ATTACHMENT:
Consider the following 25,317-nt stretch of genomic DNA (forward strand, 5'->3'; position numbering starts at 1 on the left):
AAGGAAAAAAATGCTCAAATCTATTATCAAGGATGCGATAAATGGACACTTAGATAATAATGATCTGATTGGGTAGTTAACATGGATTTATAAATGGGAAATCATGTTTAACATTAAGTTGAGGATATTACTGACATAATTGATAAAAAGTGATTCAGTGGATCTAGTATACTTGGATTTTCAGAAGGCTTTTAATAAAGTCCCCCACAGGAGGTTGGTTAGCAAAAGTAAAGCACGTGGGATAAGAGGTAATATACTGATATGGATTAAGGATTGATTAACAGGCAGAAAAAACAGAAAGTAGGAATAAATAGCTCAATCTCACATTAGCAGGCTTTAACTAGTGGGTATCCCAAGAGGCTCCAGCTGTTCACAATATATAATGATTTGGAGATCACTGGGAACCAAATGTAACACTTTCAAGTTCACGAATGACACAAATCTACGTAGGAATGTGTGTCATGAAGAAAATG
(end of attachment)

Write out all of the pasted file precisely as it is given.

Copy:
Consider the following 25,317-nt stretch of genomic DNA (forward strand, 5'->3'; position numbering starts at 1 on the left):
AAGGAAAAAAATGCTCAAATCTATTATCAAGGATGCGATAAATGGACACTTAGATAATAATGATCTGATTGGGTAGTTAACATGGATTTATAAATGGGAAATCATGTTTAACATTAAGTTGAGGATATTACTGACATAATTGATAAAAAGTGATTCAGTGGATCTAGTATACTTGGATTTTCAGAAGGCTTTTAATAAAGTCCCCCACAGGAGGTTGGTTAGCAAAAGTAAAGCACGTGGGATAAGAGGTAATATACTGATATGGATTAAGGATTGATTAACAGGCAGAAAAAACAGAAAGTAGGAATAAATAGCTCAATCTCACATTAGCAGGCTTTAACTAGTGGGTATCCCAAGAGGCTCCAGCTGTTCACAATATATAATGATTTGGAGATCACTGGGAACCAAATGTAACACTTTCAAGTTCACGAATGACACAAATCTACGTAGGAATGTGTGTCATGAAGAAAATG